• Due Diligence – Requiring Wholesalers to Better Research Their Customers: Wholesalers will be
required to obtain more detailed, precise information on those to whom they sell opiates and other
controlled substances, including conducting site-visits and reviewing drug utilization reports so
that they have deeper data sets to use when evaluating if an order is suspicious or not.
• Shipping Controls – Holding Suspicious Orders Until All Questions Are Answered: No wholesaler
will be permitted to ship any order that is deemed to be suspicious under the new requirements.
Wholesalers will be responsible for reviewing all suspicious orders to determine if orders are
reasonable prior to sale. Orders that are not deemed reasonable based upon the required review
criteria are prohibited from being sold.
• Developing Additional Enforcement Penalties for Violations: New enforcement penalties will be
created to address violations for failing to comply with these new rules.
In order to effectively use its current and new data in enforcement activities, the Board of
Pharmacy is developing data analytics tools to monitor wholesale drug sales with the help of
experts in the field. These new capabilities will be an important compliment to existing and new
regulatory authority in order to help safeguard Ohioans from the opiate epidemic.

BOTTOM LINE: Wholesalers are a critical central link in the drug supply chain and can play an
important role in alerting officials to problems on the frontlines. New regulations will help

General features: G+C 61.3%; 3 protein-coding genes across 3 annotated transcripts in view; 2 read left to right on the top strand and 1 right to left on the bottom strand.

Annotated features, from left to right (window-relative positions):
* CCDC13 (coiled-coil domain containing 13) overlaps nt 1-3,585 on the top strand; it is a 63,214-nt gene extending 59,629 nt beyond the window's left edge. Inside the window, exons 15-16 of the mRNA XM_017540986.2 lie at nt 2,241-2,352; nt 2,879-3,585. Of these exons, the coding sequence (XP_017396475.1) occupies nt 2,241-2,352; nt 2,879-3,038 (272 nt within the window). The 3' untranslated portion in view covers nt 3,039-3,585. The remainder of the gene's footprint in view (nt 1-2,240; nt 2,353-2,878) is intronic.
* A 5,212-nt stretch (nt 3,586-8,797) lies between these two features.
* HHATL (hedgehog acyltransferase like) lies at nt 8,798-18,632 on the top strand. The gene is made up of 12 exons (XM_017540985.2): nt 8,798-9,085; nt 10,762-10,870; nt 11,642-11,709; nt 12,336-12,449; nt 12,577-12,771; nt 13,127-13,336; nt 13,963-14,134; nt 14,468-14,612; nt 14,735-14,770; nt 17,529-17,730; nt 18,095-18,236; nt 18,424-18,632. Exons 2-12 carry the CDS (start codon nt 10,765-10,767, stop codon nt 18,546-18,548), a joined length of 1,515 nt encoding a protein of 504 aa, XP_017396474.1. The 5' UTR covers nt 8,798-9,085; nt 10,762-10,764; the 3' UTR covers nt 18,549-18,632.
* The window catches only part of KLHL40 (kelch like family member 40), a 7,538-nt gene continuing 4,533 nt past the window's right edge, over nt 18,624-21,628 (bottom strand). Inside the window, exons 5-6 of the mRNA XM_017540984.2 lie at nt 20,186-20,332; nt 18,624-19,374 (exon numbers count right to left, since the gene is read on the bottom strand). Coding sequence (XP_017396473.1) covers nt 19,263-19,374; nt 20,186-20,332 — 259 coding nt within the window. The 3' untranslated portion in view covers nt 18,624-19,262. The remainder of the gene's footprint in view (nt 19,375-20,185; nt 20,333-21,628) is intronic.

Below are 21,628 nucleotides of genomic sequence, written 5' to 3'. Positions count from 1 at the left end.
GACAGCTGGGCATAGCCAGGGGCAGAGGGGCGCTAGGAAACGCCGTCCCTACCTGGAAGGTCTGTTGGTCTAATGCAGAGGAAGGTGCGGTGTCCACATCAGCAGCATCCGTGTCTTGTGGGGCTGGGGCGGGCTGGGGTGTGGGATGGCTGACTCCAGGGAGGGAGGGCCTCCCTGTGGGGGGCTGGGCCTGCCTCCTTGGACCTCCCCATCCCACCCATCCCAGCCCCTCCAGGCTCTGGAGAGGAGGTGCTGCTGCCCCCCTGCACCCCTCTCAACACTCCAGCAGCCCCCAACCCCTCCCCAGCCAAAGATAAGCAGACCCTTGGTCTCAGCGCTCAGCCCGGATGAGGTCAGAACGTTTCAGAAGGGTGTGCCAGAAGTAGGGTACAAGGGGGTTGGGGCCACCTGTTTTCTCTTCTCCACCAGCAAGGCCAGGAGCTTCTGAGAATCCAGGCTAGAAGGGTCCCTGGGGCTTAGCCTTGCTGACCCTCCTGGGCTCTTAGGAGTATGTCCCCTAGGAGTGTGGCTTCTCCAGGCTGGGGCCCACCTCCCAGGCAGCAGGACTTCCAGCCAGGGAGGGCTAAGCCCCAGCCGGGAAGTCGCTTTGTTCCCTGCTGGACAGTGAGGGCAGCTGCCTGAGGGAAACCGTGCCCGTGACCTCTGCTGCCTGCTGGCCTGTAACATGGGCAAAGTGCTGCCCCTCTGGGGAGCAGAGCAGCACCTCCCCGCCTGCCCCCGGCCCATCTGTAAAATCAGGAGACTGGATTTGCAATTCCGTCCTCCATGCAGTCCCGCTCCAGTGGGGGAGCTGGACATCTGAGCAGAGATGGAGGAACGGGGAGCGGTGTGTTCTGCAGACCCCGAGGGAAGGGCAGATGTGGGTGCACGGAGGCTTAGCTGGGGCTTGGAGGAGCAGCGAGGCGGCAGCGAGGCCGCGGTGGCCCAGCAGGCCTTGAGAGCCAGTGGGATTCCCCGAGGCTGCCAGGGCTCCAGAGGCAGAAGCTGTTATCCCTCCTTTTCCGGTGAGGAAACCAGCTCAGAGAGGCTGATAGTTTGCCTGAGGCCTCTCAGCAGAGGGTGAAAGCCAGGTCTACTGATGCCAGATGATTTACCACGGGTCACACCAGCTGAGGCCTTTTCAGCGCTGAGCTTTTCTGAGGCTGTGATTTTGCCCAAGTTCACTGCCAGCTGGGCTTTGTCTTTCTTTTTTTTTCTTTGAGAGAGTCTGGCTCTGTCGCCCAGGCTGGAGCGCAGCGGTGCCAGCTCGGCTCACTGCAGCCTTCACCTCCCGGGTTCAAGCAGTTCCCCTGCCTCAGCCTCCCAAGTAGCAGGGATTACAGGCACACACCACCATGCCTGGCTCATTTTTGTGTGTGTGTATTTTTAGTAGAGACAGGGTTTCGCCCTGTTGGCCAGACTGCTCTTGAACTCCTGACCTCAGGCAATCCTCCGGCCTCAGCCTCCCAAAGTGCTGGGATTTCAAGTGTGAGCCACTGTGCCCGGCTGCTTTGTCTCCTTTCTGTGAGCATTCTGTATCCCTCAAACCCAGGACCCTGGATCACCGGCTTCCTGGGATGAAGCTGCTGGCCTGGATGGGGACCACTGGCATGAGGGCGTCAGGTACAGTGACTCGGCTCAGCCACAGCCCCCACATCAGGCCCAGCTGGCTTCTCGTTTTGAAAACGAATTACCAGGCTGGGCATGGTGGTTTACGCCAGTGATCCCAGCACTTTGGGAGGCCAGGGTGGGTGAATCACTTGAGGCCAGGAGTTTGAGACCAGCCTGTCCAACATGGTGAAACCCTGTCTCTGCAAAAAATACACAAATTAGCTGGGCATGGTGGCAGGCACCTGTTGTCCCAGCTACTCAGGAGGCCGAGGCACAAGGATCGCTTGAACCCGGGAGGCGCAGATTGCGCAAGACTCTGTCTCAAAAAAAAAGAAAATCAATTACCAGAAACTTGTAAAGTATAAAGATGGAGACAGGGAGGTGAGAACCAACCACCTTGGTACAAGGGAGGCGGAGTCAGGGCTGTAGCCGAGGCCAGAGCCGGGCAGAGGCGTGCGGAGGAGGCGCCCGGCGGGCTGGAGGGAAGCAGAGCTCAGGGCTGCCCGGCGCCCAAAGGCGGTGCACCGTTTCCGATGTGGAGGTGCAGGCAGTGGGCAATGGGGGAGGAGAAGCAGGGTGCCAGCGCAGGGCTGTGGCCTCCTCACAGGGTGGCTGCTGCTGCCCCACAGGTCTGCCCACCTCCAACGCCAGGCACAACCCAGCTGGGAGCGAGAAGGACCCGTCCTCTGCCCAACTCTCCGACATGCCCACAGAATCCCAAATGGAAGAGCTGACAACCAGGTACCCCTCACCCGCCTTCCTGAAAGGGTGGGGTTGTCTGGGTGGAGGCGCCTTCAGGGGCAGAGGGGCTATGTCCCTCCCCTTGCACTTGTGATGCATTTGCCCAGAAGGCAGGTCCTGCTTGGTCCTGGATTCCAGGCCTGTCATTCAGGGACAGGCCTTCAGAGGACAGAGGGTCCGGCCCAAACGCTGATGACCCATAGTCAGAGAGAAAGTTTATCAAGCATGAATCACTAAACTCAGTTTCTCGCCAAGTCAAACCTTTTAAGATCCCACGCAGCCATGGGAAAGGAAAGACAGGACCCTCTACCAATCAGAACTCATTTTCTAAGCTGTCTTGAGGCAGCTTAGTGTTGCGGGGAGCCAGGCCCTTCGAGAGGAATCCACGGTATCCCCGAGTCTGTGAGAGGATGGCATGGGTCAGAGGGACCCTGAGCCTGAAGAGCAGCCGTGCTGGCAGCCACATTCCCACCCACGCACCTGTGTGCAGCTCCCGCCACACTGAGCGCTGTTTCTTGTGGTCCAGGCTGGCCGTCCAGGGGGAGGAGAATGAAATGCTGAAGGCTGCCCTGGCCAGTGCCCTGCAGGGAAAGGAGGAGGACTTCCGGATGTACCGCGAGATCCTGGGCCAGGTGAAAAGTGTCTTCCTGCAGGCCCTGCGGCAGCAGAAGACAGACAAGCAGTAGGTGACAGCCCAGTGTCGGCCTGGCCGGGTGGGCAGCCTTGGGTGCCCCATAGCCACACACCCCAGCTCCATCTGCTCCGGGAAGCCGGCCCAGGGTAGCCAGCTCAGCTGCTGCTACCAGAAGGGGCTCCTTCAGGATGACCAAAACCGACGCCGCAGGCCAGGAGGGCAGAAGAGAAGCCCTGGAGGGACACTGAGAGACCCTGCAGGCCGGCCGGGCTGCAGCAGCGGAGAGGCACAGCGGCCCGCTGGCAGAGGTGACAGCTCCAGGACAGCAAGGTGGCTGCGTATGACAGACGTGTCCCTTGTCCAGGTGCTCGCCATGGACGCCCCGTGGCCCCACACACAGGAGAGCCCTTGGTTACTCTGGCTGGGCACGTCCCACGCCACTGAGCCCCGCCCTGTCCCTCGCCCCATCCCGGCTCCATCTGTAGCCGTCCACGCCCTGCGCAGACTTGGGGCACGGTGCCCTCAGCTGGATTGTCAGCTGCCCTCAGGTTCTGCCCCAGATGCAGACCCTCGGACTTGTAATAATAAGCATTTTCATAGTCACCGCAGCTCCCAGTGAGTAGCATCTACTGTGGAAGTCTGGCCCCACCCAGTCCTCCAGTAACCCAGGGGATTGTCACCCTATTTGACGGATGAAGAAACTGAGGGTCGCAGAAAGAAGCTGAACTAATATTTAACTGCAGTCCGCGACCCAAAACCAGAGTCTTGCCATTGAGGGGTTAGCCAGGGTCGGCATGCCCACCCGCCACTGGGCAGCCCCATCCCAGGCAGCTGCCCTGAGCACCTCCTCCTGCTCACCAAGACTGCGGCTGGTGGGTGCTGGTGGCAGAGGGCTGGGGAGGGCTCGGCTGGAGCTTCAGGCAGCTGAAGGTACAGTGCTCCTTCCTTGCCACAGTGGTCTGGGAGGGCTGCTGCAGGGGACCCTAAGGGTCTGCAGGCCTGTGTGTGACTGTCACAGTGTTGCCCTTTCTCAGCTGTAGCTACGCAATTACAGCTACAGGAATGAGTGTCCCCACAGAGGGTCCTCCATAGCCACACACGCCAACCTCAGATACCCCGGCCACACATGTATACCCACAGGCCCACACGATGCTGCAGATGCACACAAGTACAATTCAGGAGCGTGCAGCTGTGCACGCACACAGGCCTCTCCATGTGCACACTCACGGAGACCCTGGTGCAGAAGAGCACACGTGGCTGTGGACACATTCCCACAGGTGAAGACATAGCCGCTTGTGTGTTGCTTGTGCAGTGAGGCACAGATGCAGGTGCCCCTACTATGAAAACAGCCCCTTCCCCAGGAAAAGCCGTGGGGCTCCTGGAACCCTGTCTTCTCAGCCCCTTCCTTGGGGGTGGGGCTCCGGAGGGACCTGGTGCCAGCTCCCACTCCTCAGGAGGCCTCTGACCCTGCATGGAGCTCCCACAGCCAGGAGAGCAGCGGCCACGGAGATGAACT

define that role more clearly and create uniform, consistent guidelines for what is expected from
wholesalers and how they can comply. With additional data from wholesalers, Ohio regulatory and law
enforcement officials will be able to make Ohio’s work to combat prescription drug abuse even more
effective and save more lives from the addiction epidemic. See MoreSee Less

3 weeks ago  ·  

Nurse Anesthetists Push For Bill Eliminating Supervisory Requirement

Eliminating the mandate for certified registered nurse anesthetists to be supervised by a physician would improve access to care, particularly in rural areas, proponents told a House panel Wednesday.

Members of the House Health Committee, however, questioned if the measure to do so (HB 191+ *Track) would hinder the quality of care or pose risks to patients.

Angela Milosh, a CRNA in the Cleveland area, outlined education requirements for the nurses. They must have a bachelor’s degree in nursing or a regulated field, be licensed as a registered nurse, have a year working in a critical care environment, complete a graduate program in anesthesia that leads to a master’s or doctoral degree and pass a national certification exam.

The process takes at least seven years of education and experience, she said. The education program is designed to ensure each student is competent in all parts of anesthesia care delivery.

"This is not another pathway to become a physician; it is simply another pathway to become an anesthesia provider," she said. "CRNAs and physicians are held to the same standard of anesthesia care. Anesthesia is given the same way, regardless of whether it is provided by a CRNA or a physician. In fact, study after study has demonstrated no difference in outcomes based on who provides the anesthesia care."

Rep. Nickie Antonio (D-Lakewood) said several other health professional groups have raised questions about the bill, including the ability to order pain medications.

"The concern is about putting one more prescriber, especially of opioids, into the mix," she asked.

Ms. Milosh said the bill would not allow CRNAs to write prescriptions for drugs to take home. The change would allow patients to receive the care they need when they need it, instead of waiting for the medication to be ordered, she said.